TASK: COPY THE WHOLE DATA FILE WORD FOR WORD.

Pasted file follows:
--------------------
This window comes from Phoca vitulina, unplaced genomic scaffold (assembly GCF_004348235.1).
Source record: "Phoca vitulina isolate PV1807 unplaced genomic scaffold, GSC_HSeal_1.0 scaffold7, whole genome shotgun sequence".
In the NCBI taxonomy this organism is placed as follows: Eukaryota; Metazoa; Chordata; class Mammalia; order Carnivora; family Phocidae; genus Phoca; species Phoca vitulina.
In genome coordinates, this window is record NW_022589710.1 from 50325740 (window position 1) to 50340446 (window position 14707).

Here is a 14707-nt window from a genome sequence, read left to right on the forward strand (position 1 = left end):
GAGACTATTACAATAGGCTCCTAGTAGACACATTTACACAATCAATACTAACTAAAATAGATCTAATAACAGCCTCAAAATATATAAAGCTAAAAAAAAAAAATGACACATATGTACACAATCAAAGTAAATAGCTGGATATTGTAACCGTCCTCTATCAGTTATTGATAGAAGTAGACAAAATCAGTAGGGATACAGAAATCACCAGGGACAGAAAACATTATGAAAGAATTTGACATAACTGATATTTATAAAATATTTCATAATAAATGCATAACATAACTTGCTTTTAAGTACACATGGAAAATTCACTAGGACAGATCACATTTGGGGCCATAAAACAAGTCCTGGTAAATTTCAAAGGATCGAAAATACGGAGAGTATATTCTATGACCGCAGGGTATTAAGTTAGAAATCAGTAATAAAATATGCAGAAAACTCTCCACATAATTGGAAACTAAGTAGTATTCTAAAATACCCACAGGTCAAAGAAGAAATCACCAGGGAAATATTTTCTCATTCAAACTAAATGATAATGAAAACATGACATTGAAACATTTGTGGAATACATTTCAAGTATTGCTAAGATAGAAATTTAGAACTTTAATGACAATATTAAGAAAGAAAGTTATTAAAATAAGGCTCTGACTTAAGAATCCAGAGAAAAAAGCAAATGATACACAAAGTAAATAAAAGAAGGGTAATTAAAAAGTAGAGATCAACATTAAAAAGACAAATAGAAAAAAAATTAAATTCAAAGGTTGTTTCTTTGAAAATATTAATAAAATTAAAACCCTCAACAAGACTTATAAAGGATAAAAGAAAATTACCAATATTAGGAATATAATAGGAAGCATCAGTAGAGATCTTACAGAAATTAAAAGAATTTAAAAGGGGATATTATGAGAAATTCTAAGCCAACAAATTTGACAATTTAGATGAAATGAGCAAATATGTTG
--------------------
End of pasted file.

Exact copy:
This window comes from Phoca vitulina, unplaced genomic scaffold (assembly GCF_004348235.1).
Source record: "Phoca vitulina isolate PV1807 unplaced genomic scaffold, GSC_HSeal_1.0 scaffold7, whole genome shotgun sequence".
In the NCBI taxonomy this organism is placed as follows: Eukaryota; Metazoa; Chordata; class Mammalia; order Carnivora; family Phocidae; genus Phoca; species Phoca vitulina.
In genome coordinates, this window is record NW_022589710.1 from 50325740 (window position 1) to 50340446 (window position 14707).

Here is a 14707-nt window from a genome sequence, read left to right on the forward strand (position 1 = left end):
GAGACTATTACAATAGGCTCCTAGTAGACACATTTACACAATCAATACTAACTAAAATAGATCTAATAACAGCCTCAAAATATATAAAGCTAAAAAAAAAAAATGACACATATGTACACAATCAAAGTAAATAGCTGGATATTGTAACCGTCCTCTATCAGTTATTGATAGAAGTAGACAAAATCAGTAGGGATACAGAAATCACCAGGGACAGAAAACATTATGAAAGAATTTGACATAACTGATATTTATAAAATATTTCATAATAAATGCATAACATAACTTGCTTTTAAGTACACATGGAAAATTCACTAGGACAGATCACATTTGGGGCCATAAAACAAGTCCTGGTAAATTTCAAAGGATCGAAAATACGGAGAGTATATTCTATGACCGCAGGGTATTAAGTTAGAAATCAGTAATAAAATATGCAGAAAACTCTCCACATAATTGGAAACTAAGTAGTATTCTAAAATACCCACAGGTCAAAGAAGAAATCACCAGGGAAATATTTTCTCATTCAAACTAAATGATAATGAAAACATGACATTGAAACATTTGTGGAATACATTTCAAGTATTGCTAAGATAGAAATTTAGAACTTTAATGACAATATTAAGAAAGAAAGTTATTAAAATAAGGCTCTGACTTAAGAATCCAGAGAAAAAAGCAAATGATACACAAAGTAAATAAAAGAAGGGTAATTAAAAAGTAGAGATCAACATTAAAAAGACAAATAGAAAAAAAATTAAATTCAAAGGTTGTTTCTTTGAAAATATTAATAAAATTAAAACCCTCAACAAGACTTATAAAGGATAAAAGAAAATTACCAATATTAGGAATATAATAGGAAGCATCAGTAGAGATCTTACAGAAATTAAAAGAATTTAAAAGGGGATATTATGAGAAATTCTAAGCCAACAAATTTGACAATTTAGATGAAATGAGCAAATATGTTG